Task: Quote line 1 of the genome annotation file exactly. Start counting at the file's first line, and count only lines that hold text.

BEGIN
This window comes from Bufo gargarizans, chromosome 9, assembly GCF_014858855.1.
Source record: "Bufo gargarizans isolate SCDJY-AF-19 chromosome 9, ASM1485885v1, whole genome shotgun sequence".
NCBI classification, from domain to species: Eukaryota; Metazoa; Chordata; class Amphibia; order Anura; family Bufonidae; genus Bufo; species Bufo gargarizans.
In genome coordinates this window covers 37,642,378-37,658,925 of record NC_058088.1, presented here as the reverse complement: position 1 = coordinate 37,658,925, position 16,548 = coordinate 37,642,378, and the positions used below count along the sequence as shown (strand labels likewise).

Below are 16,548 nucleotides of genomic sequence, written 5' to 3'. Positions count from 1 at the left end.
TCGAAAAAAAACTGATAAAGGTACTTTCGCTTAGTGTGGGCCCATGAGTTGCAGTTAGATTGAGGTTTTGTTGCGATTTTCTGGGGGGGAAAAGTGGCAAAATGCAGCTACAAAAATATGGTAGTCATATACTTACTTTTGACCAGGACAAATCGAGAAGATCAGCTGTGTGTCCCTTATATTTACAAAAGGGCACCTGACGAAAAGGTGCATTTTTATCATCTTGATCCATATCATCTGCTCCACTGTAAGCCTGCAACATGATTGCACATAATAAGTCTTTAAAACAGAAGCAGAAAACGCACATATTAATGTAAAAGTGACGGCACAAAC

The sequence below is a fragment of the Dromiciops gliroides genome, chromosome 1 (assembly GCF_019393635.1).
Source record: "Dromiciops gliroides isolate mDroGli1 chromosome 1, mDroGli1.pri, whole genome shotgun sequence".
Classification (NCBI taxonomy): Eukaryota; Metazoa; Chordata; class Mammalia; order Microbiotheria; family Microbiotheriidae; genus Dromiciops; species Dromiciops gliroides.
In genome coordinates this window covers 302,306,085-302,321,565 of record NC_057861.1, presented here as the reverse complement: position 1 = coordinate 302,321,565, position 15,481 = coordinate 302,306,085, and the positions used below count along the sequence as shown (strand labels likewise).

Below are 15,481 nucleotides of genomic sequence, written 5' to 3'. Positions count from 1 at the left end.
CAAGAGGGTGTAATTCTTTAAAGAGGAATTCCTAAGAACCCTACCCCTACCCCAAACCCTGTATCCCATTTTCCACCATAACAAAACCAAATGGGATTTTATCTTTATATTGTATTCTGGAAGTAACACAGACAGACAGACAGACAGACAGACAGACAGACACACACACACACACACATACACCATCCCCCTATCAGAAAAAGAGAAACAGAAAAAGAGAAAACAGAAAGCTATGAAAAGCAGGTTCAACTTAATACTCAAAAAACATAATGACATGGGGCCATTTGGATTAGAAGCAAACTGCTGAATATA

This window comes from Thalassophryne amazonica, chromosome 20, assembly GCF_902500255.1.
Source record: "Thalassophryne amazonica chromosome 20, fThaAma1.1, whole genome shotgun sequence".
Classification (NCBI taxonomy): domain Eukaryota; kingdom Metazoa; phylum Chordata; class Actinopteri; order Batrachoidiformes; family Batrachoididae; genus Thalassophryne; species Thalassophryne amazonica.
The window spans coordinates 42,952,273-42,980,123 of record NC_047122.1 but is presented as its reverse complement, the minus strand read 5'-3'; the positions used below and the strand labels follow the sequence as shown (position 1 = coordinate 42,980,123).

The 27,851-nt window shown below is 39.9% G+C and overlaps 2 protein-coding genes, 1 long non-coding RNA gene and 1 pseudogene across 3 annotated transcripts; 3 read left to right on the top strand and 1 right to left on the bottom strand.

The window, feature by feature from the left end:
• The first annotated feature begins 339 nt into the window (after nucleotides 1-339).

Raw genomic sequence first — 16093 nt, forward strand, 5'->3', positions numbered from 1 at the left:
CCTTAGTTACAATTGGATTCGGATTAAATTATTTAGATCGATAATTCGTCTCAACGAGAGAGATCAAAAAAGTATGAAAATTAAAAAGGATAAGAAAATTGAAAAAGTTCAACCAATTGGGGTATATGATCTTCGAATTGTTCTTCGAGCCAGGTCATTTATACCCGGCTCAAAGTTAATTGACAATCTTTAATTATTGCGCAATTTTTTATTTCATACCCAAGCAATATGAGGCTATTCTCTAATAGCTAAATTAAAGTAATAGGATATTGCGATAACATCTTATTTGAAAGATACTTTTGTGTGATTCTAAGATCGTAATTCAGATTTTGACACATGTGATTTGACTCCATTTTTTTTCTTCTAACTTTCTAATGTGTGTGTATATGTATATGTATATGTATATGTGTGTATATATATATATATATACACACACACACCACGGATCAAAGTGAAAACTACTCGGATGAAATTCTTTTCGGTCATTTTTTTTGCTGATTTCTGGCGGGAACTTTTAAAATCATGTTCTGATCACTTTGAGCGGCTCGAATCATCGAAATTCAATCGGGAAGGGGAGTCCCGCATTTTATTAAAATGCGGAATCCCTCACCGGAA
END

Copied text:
This window comes from Bufo gargarizans, chromosome 9, assembly GCF_014858855.1.